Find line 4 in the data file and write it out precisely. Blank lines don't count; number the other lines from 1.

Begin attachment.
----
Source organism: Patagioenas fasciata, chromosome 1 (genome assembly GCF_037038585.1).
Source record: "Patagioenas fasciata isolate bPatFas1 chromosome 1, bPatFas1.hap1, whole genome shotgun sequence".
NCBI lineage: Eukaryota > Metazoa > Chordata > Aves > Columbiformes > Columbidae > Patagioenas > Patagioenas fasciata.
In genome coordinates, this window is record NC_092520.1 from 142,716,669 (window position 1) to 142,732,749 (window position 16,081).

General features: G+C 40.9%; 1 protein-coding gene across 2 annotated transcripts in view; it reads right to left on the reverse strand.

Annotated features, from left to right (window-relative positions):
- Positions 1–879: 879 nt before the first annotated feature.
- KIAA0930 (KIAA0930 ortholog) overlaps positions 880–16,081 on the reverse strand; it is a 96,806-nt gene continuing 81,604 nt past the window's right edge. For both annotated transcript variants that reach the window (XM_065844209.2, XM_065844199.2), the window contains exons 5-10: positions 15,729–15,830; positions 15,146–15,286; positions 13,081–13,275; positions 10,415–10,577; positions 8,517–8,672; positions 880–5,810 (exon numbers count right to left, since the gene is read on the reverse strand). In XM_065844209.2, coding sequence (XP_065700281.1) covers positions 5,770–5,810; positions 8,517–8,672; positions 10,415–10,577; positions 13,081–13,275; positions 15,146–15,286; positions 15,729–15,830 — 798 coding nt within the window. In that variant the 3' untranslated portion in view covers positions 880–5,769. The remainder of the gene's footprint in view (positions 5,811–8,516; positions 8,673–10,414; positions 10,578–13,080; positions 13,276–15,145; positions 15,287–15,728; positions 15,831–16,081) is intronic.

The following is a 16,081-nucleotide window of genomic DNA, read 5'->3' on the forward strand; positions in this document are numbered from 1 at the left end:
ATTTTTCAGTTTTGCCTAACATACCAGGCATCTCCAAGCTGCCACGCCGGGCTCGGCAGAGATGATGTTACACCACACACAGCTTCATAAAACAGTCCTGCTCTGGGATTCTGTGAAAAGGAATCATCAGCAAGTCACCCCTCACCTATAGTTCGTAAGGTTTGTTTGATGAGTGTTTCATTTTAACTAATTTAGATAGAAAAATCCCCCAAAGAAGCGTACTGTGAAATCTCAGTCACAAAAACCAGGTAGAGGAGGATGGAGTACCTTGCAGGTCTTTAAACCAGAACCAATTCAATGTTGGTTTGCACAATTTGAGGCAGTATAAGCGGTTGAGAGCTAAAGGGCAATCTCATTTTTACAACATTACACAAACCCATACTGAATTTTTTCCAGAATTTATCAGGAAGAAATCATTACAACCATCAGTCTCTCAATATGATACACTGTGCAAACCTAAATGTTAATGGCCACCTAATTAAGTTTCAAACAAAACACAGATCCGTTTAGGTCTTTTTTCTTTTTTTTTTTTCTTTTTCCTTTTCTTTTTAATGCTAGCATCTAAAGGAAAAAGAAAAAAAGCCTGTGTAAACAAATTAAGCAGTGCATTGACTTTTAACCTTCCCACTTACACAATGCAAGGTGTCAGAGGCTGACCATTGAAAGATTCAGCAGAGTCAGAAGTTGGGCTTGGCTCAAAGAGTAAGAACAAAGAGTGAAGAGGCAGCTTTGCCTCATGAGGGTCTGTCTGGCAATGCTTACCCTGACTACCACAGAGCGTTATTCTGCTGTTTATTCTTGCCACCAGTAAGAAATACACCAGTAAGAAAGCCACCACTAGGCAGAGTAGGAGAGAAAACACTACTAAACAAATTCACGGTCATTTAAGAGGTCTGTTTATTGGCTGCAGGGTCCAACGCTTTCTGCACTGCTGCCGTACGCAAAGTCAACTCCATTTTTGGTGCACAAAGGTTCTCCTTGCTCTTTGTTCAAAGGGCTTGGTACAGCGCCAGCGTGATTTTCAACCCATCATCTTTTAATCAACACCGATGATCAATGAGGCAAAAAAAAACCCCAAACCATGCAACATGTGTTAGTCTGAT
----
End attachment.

In genome coordinates, this window is record NC_092520.1 from 142,716,669 (window position 1) to 142,732,749 (window position 16,081).